Group B Preview: Turkey take on Finland, Germany and Slovenia in quest for fourth title
PODGORICA (FIBA U16 European Championship 2017) - The start of the FIBA U16 European Championship 2017 is right around the corner - including the hunt for a berth at the FIBA U17 Basketball World Cup 2017. The preview series continues with Group B, which will see Finland, Germany, Slovenia and three-time champions Turkey face off against one another.
Mustapha Amzil will play a major role in Finland's effort to return to the FIBA U16 European Championship Quarter-Finals.
Players to Watch: A major part of rising the ranks in world basketball is developing high-level talent and Finland are getting better and better at that. The 2001 generation has a couple of gems as well, as Mustapha Amzil is the top man right now. The forward with Moroccan roots can play inside and outside at both ends with good offensive skills. Just like Amzil, Erik Sajantila also played for Finland last summer at the FIBA U16 European Championship and will be key to Susijengi's chances. Another main player for Finland in Montenegro will be Thomas Exaucia.
Outlook: Finland's 2001 generation will look to build upon the recent success at U16 level - which has seen back-to-back Quarter-Final appearances. The sixth-place in 2015 secured Finland's first-ever ticket to the FIBA U17 Basketball World Cup. Susijengi then grabbed fifth place last summer. A repeat of a top-five finish will get the Finns back to the FIBA U17 Basketball World Cup next summer in Argentina. Finland have established themselves as a notch behind the giants in European basketball, and two straight appearances at the U17 global showcase would mean the same at the U16 level.
Kay Bruhnke will use his experience from last summer's FIBA U16 European Championship in leading Germany.
Players to Watch: Germany are starting to produce an embarrassment of riches as far as intriguing talent and this group definitely fits that bill. Kay Bruhnke and Luc Van Slooten both return after playing on the U16 team last season - Van Slooten two years younger - and have only improved their games playing against older competition all season. Another 2002-born gem is low post force Ariel Hukporti, who is still a bit raw but loaded with potential. Franz Wagner - the younger brother of German U20 international Moritz Wagner - has emerged as a huge talent and Jason George fought back from some late season injuries and will wow viewers in Montenegro.
Outlook: Germany's 1999 generation with Isaac Bonga, Philipp Herkenhoff, Nelson Weidemann and Philipp Hadenfeldt failed to qualify for the FIBA U17 Basketball World Cup 2016. That will be the absolute minimum goal for the 2001-02 generation, who might be the most talented team in Podgorica. Germany have not reached the U16 continental top four since 1985 and their two third-place showings came in 1981 and 1983. Offense will not be a problem for Germany, whose players must find their roles and work for one another on defense to have success. A top-five finish would mean their second trip to the FIBA U17 Basketball World Cup after hosting the first edition in 2010.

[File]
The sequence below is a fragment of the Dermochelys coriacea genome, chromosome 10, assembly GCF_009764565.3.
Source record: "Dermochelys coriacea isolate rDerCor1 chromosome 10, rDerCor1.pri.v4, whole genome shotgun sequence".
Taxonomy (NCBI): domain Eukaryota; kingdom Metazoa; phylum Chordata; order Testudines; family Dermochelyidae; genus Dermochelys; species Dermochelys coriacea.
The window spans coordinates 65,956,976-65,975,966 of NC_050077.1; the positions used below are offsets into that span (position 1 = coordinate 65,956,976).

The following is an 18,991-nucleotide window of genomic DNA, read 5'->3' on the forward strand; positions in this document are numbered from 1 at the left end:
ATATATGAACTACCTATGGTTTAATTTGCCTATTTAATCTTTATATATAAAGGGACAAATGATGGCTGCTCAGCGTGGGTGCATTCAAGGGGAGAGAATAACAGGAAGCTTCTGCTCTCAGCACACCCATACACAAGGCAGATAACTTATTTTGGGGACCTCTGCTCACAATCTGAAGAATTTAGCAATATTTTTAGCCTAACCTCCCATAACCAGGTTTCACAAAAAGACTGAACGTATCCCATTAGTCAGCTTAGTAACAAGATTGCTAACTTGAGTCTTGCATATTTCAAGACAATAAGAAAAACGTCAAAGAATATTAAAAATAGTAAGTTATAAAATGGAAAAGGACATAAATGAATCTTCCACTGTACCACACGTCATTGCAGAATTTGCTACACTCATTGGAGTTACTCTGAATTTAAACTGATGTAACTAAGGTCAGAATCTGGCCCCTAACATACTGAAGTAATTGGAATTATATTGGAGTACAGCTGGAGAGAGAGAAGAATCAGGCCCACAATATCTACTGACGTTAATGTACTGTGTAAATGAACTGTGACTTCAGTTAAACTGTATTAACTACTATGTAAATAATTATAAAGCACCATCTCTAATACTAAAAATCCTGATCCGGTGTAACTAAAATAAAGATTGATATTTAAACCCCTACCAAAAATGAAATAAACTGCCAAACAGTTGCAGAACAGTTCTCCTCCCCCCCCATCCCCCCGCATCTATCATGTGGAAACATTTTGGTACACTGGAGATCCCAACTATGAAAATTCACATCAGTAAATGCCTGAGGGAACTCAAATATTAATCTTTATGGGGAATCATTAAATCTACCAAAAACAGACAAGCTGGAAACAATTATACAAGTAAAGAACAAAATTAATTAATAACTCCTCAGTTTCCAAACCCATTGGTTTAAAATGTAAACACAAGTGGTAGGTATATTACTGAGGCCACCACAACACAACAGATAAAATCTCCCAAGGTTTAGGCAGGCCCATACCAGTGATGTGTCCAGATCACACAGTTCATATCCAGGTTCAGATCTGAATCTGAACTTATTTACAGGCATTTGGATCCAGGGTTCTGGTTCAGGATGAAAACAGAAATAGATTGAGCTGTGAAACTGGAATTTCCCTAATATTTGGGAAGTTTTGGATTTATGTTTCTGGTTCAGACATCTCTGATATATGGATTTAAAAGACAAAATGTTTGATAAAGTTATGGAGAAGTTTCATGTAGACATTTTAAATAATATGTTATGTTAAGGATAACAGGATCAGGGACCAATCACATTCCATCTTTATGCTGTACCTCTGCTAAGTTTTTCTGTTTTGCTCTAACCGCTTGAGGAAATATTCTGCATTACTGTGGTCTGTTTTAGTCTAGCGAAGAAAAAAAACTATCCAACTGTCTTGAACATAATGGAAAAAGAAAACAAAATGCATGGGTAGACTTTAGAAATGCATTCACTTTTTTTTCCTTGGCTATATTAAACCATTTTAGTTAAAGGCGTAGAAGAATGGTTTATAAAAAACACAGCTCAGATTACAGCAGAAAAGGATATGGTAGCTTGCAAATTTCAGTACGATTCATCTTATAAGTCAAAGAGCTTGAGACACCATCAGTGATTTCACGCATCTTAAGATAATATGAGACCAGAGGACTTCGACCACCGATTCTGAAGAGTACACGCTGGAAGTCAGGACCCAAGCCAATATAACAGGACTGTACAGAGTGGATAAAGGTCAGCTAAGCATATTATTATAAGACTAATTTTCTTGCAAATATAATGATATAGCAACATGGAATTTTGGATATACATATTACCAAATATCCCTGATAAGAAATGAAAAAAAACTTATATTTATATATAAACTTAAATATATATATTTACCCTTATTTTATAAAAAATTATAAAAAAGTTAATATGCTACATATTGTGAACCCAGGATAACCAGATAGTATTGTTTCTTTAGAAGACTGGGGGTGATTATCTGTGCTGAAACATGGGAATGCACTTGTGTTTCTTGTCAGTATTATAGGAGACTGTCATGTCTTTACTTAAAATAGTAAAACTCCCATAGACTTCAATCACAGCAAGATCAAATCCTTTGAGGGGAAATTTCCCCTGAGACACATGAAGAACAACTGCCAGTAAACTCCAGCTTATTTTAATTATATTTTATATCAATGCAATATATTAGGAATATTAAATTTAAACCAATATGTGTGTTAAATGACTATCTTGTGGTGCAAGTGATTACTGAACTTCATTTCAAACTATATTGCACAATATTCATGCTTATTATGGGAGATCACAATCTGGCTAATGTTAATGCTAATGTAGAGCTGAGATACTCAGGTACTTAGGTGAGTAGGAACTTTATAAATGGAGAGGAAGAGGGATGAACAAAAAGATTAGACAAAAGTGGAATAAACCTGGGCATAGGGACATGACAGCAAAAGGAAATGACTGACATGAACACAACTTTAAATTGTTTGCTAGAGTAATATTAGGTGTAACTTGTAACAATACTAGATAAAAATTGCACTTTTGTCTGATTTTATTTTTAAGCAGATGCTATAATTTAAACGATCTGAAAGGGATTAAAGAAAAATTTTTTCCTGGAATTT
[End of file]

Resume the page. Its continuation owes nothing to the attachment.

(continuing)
Rok Radovic (shooting) forms a strong duo with Gregor Glas for Slovenia.
Players to Watch: Slovenia are back in the Division A thanks to a strong 2000 generation and two gems from the 2001-born class. Rok Radovic and Gregor Glas teamed together to get Slovenia promoted from Division B and will show in Montenegro why they could be one of the best wing combos in the tournament. Both are great scorers while Radovic gets after it more on defense. Add to that duo the point guard Ziga Samar and that's a solid three-man attack. A darkhorse for Slovenia could be the performance of Luka Smodis, the son of Slovenian great Matjaz Smodis.
Outlook: Even though Slovenia have the talent to compete for the Quarter-Finals, the depth is not necessarily there and the Balkan country's number one goal will be to avoid relegation back to Division B. Slovenia just got back up to Division A last summer after four years in the lower division and eight of the last nine years. When Slovenia went down to Division B in 2007, it ended a streak of five-straight appearances in the top flight. A top-five showing would give Slovenia their first-ever appearance at the FIBA U17 Basketball World Cup - as well as their best-ever performance at the competition.
Mustafa Kurtuldum (playing defense) will be Turkey's main man in Montenegro.
Players to Watch: Turkey's heart and soul will be Mustafa Kurtuldum, who returns from last year's U16 team that finished third for a second-straight summer. The shooting guard Kurtuldum is a good defender and offensive rebounder and is improving as an offensive player. His emphasis offensively is transition play. Kurtuldum will not be alone as far as talent goes. Omer Kucuk is an excellent point guard while Banvit teammates Arda Cete and Atakan Erdek are two strong scoring options from the wing. Turkey's best big man is probably Ismail Karabilen.
Outlook: Turkey enter the tournament with back-to-back third-place finishes as they look for their fourth FIBA U16 European Championship title following on from 1977, 2005 and 2012. The Turks have reached the Semi-Finals the last three summers and in 2015 secured their first-ever ticket to the FIBA U17 Basketball World Cup, where they then grabbed second place in their maiden appearance. While Turkey also want to play for the title, the minimum goal for the country heading to Montenegro will be a fifth-placed finish to once again book a spot at the U17 global spectacle.